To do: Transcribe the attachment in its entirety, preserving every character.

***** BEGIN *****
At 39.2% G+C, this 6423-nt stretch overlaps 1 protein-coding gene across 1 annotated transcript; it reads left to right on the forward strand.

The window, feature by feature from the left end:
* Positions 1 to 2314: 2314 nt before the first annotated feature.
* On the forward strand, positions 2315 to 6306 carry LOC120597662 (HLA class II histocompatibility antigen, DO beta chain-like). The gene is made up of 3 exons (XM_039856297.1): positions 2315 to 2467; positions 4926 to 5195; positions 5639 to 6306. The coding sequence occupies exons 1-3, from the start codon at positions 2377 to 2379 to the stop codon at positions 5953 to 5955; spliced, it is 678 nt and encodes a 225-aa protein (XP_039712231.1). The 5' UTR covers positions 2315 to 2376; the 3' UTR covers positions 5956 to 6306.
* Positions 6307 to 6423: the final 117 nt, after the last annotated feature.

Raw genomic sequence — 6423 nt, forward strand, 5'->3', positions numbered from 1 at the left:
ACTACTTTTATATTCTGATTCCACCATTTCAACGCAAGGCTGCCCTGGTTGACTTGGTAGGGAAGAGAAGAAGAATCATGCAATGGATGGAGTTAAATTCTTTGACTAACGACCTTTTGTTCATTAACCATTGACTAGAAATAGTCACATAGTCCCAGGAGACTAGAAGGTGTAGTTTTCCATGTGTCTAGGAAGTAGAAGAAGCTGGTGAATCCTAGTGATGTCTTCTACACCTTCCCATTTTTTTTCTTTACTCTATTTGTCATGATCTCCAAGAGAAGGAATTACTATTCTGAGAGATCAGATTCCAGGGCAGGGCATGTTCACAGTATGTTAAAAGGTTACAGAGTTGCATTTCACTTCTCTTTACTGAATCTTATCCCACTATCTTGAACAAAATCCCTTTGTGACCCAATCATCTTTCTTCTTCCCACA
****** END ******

At 39.2% G+C, this 6423-nt stretch overlaps 1 protein-coding gene across 1 annotated transcript; it reads left to right on the forward strand.

The window, feature by feature from the left end:
* Positions 1 to 2314: 2314 nt before the first annotated feature.
* On the forward strand, positions 2315 to 6306 carry LOC120597662 (HLA class II histocompatibility antigen, DO beta chain-like). The gene is made up of 3 exons (XM_039856297.1): positions 2315 to 2467; positions 4926 to 5195; positions 5639 to 6306. The coding sequence occupies exons 1-3, from the start codon at positions 2377 to 2379 to the stop codon at positions 5953 to 5955; spliced, it is 678 nt and encodes a 225-aa protein (XP_039712231.1). The 5' UTR covers positions 2315 to 2376; the 3' UTR covers positions 5956 to 6306.
* Positions 6307 to 6423: the final 117 nt, after the last annotated feature.

Raw genomic sequence — 6423 nt, forward strand, 5'->3', positions numbered from 1 at the left:
ACTACTTTTATATTCTGATTCCACCATTTCAACGCAAGGCTGCCCTGGTTGACTTGGTAGGGAAGAGAAGAAGAATCATGCAATGGATGGAGTTAAATTCTTTGACTAACGACCTTTTGTTCATTAACCATTGACTAGAAATAGTCACATAGTCCCAGGAGACTAGAAGGTGTAGTTTTCCATGTGTCTAGGAAGTAGAAGAAGCTGGTGAATCCTAGTGATGTCTTCTACACCTTCCCATTTTTTTTCTTTACTCTATTTGTCATGATCTCCAAGAGAAGGAATTACTATTCTGAGAGATCAGATTCCAGGGCAGGGCATGTTCACAGTATGTTAAAAGGTTACAGAGTTGCATTTCACTTCTCTTTACTGAATCTTATCCCACTATCTTGAACAAAATCCCTTTGTGACCCAATCATCTTTCTTCTTCCCACA